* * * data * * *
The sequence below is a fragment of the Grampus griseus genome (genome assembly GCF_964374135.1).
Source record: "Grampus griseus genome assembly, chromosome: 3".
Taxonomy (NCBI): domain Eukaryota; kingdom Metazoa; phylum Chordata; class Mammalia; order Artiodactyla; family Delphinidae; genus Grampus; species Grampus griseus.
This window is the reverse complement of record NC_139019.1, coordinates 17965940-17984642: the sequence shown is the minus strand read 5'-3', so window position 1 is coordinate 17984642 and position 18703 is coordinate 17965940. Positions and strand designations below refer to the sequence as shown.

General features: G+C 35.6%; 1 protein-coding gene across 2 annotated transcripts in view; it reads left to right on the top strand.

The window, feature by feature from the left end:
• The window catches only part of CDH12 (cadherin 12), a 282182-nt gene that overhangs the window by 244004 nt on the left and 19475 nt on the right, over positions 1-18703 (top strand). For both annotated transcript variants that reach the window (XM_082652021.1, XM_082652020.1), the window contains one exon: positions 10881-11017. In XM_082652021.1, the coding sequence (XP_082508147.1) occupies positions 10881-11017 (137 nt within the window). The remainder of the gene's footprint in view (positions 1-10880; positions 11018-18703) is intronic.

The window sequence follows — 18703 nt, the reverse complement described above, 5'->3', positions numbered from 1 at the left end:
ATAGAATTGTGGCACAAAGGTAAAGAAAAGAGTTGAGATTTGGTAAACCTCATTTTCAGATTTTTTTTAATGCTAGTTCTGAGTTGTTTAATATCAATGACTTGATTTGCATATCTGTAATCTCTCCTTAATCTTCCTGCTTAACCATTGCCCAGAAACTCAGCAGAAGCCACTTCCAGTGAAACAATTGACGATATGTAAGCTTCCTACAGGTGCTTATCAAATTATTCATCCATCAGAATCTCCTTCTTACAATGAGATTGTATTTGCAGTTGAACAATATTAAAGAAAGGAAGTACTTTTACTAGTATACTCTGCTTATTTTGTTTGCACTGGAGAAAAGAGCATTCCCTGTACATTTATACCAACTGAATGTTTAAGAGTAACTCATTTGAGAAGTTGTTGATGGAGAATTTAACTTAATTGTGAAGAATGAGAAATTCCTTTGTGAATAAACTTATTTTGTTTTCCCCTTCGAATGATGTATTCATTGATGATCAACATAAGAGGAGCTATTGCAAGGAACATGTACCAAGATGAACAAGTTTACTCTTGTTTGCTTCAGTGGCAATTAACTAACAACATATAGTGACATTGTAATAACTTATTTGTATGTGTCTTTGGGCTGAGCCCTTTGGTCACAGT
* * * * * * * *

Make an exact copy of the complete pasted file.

The sequence below is a fragment of the Grampus griseus genome (genome assembly GCF_964374135.1).
Source record: "Grampus griseus genome assembly, chromosome: 3".
Taxonomy (NCBI): domain Eukaryota; kingdom Metazoa; phylum Chordata; class Mammalia; order Artiodactyla; family Delphinidae; genus Grampus; species Grampus griseus.
This window is the reverse complement of record NC_139019.1, coordinates 17965940-17984642: the sequence shown is the minus strand read 5'-3', so window position 1 is coordinate 17984642 and position 18703 is coordinate 17965940. Positions and strand designations below refer to the sequence as shown.

General features: G+C 35.6%; 1 protein-coding gene across 2 annotated transcripts in view; it reads left to right on the top strand.

The window, feature by feature from the left end:
• The window catches only part of CDH12 (cadherin 12), a 282182-nt gene that overhangs the window by 244004 nt on the left and 19475 nt on the right, over positions 1-18703 (top strand). For both annotated transcript variants that reach the window (XM_082652021.1, XM_082652020.1), the window contains one exon: positions 10881-11017. In XM_082652021.1, the coding sequence (XP_082508147.1) occupies positions 10881-11017 (137 nt within the window). The remainder of the gene's footprint in view (positions 1-10880; positions 11018-18703) is intronic.

The window sequence follows — 18703 nt, the reverse complement described above, 5'->3', positions numbered from 1 at the left end:
ATAGAATTGTGGCACAAAGGTAAAGAAAAGAGTTGAGATTTGGTAAACCTCATTTTCAGATTTTTTTTAATGCTAGTTCTGAGTTGTTTAATATCAATGACTTGATTTGCATATCTGTAATCTCTCCTTAATCTTCCTGCTTAACCATTGCCCAGAAACTCAGCAGAAGCCACTTCCAGTGAAACAATTGACGATATGTAAGCTTCCTACAGGTGCTTATCAAATTATTCATCCATCAGAATCTCCTTCTTACAATGAGATTGTATTTGCAGTTGAACAATATTAAAGAAAGGAAGTACTTTTACTAGTATACTCTGCTTATTTTGTTTGCACTGGAGAAAAGAGCATTCCCTGTACATTTATACCAACTGAATGTTTAAGAGTAACTCATTTGAGAAGTTGTTGATGGAGAATTTAACTTAATTGTGAAGAATGAGAAATTCCTTTGTGAATAAACTTATTTTGTTTTCCCCTTCGAATGATGTATTCATTGATGATCAACATAAGAGGAGCTATTGCAAGGAACATGTACCAAGATGAACAAGTTTACTCTTGTTTGCTTCAGTGGCAATTAACTAACAACATATAGTGACATTGTAATAACTTATTTGTATGTGTCTTTGGGCTGAGCCCTTTGGTCACAGT